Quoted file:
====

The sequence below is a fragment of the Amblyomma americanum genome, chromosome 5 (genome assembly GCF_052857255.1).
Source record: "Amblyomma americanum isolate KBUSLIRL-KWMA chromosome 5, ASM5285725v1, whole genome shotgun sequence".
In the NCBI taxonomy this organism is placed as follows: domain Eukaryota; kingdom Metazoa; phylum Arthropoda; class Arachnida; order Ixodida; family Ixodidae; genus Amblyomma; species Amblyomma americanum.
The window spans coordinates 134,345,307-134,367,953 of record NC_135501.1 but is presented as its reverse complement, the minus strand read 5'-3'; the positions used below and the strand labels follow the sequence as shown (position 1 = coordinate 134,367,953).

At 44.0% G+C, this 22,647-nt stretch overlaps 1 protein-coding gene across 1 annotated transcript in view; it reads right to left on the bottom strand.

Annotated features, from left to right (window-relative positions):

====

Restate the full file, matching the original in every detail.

The sequence below is a fragment of the Amblyomma americanum genome, chromosome 5 (genome assembly GCF_052857255.1).
Source record: "Amblyomma americanum isolate KBUSLIRL-KWMA chromosome 5, ASM5285725v1, whole genome shotgun sequence".
In the NCBI taxonomy this organism is placed as follows: domain Eukaryota; kingdom Metazoa; phylum Arthropoda; class Arachnida; order Ixodida; family Ixodidae; genus Amblyomma; species Amblyomma americanum.
The window spans coordinates 134,345,307-134,367,953 of record NC_135501.1 but is presented as its reverse complement, the minus strand read 5'-3'; the positions used below and the strand labels follow the sequence as shown (position 1 = coordinate 134,367,953).

At 44.0% G+C, this 22,647-nt stretch overlaps 1 protein-coding gene across 1 annotated transcript in view; it reads right to left on the bottom strand.

Annotated features, from left to right (window-relative positions):